Graphic Organizers: Visual Elements

Graphics organizers comprised of visual elements that support and enhance many types of presentations. Often oral presentations are supported with graphic and visual elements to increase effectiveness. When combined, these lead to more advanced visuals like images and eventually organizers. This article reviews the various concepts and visual elements that lead to the design of a graphic for oral presentations that include: style, layout, composition, and relationships.


“Good design’s not about what medium you’re working in. It’s about thinking hard about what you want to do and what you have to work with before you start.”

Susan Kara

Effective communication balances visual (shown) elements with those spoken aspects. However, in oral presentations, the degree to which things are shown vary greatly in the level of detail, quality, and style. It becomes more important to support what is said with visual elements as the content grows in complexity and length. Eventually, the relationship of simple pieces convey meaning and so represent more than the sum of their parts. Thus a slide deck organizers the story of a presentation graphically to aid in the effective delivery of the message.


The component of graphic and visual elements moves from an overall approach to the design known as style into the specific choice and arrangement of items in layout and composition. Finally, the concept of relationship describes how these elements are brought together in a way to add meaning and movement to ideas and concepts. Thus, relationships lead to visual organizers of the message. Within these general areas are the more specific components that build to the overall compositions and layout. These include:

  • Text Objects
  • Drawn Objects
  • Images (Photography, Iconography, illustrations, etc.)
  • Arrangement in space in time

Adding the relationships to these building blocks results in a variety of different types of organizers including amongst others:

  • Diagrams
  • Data visualization

These static visualizations become dynamic as the designers add elements of space and time.

Style, Layout, Composition, and Relationships

The particular components of design include Style, Layout, and Composition. Style represents the overall approach to the design with a creative flair and feels for what the presenter envisions holistically. Then the layout describes the arrangement of items in relation to one another. Finally, the composition represents those building blocks that are arranged to sum up the overall design style. As the design grows in complexity, the basic components of design can work together to convey more by their appearance and placements leading to the concept of relationships. In this way, the components of design work together to convey meaning and the message effectively to serve as more than just repetition of what is spoken while they are shown.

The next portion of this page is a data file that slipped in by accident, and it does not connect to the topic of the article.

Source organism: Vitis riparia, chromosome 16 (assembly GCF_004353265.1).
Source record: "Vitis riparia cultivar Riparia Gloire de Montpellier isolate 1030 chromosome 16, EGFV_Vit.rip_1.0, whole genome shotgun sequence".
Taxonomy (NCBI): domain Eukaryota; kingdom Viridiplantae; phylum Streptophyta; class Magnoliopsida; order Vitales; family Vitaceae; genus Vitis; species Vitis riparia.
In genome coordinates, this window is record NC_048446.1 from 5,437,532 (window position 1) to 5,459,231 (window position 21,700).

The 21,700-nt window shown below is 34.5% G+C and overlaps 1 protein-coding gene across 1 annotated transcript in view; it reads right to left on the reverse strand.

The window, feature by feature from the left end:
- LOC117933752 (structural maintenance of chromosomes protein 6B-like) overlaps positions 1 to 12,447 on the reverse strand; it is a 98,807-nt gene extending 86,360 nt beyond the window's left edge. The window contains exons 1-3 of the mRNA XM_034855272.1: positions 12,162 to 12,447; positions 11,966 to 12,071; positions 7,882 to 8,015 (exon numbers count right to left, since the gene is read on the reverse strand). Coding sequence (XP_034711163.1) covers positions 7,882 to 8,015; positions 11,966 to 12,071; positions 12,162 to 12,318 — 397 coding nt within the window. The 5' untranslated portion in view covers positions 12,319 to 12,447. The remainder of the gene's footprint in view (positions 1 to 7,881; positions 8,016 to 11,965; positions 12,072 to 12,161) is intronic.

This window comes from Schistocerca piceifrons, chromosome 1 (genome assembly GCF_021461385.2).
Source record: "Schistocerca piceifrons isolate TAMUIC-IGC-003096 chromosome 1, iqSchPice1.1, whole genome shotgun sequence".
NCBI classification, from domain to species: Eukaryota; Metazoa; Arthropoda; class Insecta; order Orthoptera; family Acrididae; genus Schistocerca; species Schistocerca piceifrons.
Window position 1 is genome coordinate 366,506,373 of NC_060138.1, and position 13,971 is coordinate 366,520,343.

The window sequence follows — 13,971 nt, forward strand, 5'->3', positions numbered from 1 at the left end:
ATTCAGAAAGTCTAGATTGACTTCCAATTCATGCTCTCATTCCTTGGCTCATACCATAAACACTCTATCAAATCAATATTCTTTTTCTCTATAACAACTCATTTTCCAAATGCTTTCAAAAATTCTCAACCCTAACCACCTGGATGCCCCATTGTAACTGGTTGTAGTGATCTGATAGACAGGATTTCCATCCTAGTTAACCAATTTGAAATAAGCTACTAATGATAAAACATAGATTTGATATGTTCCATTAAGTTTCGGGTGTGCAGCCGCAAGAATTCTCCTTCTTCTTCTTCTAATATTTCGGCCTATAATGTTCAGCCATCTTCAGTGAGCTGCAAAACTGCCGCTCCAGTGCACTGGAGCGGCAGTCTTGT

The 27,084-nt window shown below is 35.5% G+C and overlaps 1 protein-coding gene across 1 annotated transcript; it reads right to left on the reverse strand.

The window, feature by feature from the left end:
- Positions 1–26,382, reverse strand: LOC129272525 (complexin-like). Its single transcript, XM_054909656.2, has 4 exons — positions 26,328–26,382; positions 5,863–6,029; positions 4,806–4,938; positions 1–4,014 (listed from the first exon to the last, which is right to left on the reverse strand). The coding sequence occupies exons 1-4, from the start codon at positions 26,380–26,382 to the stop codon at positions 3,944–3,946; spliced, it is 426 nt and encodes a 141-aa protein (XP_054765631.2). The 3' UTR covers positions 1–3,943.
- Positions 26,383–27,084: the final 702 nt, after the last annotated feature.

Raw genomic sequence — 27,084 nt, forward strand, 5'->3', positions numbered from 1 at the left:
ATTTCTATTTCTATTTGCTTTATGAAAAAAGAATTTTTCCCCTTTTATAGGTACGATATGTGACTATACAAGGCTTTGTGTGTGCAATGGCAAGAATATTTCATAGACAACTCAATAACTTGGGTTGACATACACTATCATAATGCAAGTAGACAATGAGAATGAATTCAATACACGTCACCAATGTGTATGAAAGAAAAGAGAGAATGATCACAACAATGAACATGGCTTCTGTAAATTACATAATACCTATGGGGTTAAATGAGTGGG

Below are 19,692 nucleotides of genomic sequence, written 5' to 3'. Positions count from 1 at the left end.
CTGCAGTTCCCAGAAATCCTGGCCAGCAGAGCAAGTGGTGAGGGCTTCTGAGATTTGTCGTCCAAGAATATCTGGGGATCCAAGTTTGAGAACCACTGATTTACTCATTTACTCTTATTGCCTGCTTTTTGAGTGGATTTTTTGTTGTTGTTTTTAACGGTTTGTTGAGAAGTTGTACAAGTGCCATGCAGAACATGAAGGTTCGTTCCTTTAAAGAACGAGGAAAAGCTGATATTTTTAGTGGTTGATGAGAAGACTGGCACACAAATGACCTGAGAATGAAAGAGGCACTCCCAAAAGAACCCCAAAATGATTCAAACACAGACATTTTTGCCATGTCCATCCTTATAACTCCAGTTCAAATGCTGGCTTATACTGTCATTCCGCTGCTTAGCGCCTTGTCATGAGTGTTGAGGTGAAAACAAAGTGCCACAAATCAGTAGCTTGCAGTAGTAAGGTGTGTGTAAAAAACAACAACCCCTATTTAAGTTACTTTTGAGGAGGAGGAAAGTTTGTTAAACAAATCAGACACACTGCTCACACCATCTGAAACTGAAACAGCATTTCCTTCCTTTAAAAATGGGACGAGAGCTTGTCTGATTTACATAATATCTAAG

Element – Description
Style – The holistic view of the design as it is implemented within the work generally to organize elements and bring them together for a larger theme or scheme to attain a goal effectively.
Layout – This is the structure and relationships of elements tied to the effective use of space and orientation relative to one another and backgrounds.
Composition – The way you build up what is shown, the bringing together of objects, and aspects to show your viewer a concept and convey meaning.
These aspects are used to build the final product when integrated with layout and style. 
The key aspects of the composition include text, drawn objects, colors, images, and graphic organizers.
Relationship – The added meaning and knowledge individual items have as a result of the combining of the components of style, layout, and composition.
This table contains graphic design elements with descriptions. 

Text and Drawn Elements